November 30th 2011, over 2 million public sector workers held a strike, in protest at government attempts to force them to work longer, pay more and get less. You may very well have seen some coverage of this on your friendly local news network, but this article gives you a blow by blow account of a day including banner making, marching, occupying Panton House, kettles and police brutality.
~ A Banker, a School Teacher and an Immigrant are sat around a table. In front of them is a plate, on which there are ten biscuits. While the School Teacher and the Immigrant aren’t looking, the Banker scoffs nine of the biscuits, then turns to the School Teacher and whispers in her ear ‘watch out, that immigrant is after your biscuit’ ~ Anon
As we approach Big Wednesday, the 30th November public sector workers strike estimated at between 2 and 4 million workers, the media frenzy has well and truly kicked off. This article looks at the irony of anti-strike arguments, the reasons given for striking and avoiding strike action, and what it takes to make a difference.
Back from Working Groups
Media – Need a few more people
Kitchen – Ruth now administrating, had meeting last night, getting extra gas ring after getting consensus by GA, looking to buy in bulk now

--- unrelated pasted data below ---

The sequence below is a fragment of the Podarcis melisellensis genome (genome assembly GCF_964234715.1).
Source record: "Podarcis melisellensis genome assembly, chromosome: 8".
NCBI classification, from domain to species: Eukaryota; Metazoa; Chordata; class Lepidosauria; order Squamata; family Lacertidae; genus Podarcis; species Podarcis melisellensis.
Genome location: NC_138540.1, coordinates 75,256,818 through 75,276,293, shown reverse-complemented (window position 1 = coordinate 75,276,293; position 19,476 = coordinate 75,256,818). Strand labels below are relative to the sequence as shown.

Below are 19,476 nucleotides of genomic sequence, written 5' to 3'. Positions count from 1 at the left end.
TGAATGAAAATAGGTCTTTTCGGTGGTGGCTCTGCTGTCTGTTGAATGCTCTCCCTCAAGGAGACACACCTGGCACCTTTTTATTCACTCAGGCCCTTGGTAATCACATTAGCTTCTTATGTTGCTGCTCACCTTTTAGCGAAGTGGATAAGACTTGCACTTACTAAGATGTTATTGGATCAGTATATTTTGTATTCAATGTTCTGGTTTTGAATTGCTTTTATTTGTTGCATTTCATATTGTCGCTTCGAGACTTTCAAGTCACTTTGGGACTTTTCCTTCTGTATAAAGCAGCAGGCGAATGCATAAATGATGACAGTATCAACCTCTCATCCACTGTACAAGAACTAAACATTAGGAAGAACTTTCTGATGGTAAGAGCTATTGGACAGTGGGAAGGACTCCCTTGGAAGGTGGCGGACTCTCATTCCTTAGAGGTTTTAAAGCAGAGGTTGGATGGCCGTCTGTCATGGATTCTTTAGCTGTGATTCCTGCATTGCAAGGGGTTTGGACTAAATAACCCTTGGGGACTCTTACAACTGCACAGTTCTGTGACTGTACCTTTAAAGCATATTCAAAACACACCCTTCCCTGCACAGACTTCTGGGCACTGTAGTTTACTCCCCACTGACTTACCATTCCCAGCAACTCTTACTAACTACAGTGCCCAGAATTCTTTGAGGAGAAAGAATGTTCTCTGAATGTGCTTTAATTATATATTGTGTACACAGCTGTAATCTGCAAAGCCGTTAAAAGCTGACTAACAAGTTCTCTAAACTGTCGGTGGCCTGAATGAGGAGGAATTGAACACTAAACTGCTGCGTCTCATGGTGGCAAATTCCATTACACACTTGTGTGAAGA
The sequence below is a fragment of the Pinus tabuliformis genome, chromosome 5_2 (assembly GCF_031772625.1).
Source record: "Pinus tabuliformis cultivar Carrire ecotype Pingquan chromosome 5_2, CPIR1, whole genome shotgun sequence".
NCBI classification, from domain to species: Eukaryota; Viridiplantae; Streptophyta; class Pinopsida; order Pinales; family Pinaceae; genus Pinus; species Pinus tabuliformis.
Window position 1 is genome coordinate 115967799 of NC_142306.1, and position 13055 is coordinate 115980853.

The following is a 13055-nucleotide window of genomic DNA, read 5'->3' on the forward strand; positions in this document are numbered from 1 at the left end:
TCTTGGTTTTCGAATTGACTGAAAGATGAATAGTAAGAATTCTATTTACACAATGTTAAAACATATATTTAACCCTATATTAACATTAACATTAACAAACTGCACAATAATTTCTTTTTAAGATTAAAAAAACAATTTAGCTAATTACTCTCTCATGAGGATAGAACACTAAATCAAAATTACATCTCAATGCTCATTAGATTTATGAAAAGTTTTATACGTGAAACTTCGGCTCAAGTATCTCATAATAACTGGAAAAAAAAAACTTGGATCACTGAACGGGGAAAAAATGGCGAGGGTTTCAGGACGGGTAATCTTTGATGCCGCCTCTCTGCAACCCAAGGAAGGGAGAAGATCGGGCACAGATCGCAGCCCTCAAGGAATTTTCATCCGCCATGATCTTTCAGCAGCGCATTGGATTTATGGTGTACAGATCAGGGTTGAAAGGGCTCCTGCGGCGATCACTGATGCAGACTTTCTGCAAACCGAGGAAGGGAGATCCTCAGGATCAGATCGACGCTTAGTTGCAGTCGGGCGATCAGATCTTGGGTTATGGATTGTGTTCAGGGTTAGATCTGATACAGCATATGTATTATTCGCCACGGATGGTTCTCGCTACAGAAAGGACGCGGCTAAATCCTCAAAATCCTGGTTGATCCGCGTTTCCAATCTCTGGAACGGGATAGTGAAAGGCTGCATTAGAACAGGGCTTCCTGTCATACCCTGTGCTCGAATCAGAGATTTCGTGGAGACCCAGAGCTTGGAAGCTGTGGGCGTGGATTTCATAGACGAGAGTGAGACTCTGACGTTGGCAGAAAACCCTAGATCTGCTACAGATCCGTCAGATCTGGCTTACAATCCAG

Support & Inreach – Workshop here tomorrow afternoon on negative memories, 2.30-4pm, people coming in to do assertiveness training and transformative mediation next week
TCU – Gig starting at 9pm tonight, till 11pm, if anyone from police comes to tell us to turn volume down, let Christine know.
First Aid – Name is always available on tent and at Info
Waste – Need waste team. Get word out.
Tranquility – Need more people. Changing rota to midnight-4 shift and 4-7 shift.Going to Bank to see if able to sleep there. Lots on tranquality on gig tonight please. Will be good for relations with police
Housing – Constant issue of what’s empty/not. Need more volunteers.
New rota system in Kitchen, need general volunteers for prep, washing up, that kind of things. Anyone interested, go to kitchen and talk with them.
Tomorrow around 12 noon, a small group going to Speakers’ Corner, come join, going to try to do it every single Sunday. Warning: Hyde Park are really strict on health and safety and such
With Christmas drawing closer and the weather deteriorating, the 99% are once again struggling to cover all that comes with the season. Meanwhile bankers have enjoyed a 21% pay increase as they enter their ‘bonus season’. Campers at Finsbury Square decided to wish the bailed-out bankers an early Merry Christmas with carols sung to the ‘Tune of the 1 Percent.’
‘Scrooge and the 3 Kings of the 1 Per Cent; Cameron, Boris and Osborne’ joined forces yesterday to sing carols at the doorsteps of central London banks including RBS, Barclays and Lloyds. Adapted lyrics like ‘Last Christmas young people had jobs, and the very next day you took them away’ and gifts paid for by the 99% including ‘taxpayers bailouts, massive bonuses and privatization’ went down well and ended with a crowded public carols service outside Liverpool Station.
Despite a large police presence the carols were peaceful with no back up being required. Barclays closing their curtains in the singers faces was the most hostility encountered and with plenty of Rah-Rah, the positive response from the public makes me believe this was a successful and well enjoyed event. Well done to the organizers and enjoy your christmas bankers! Tally ho!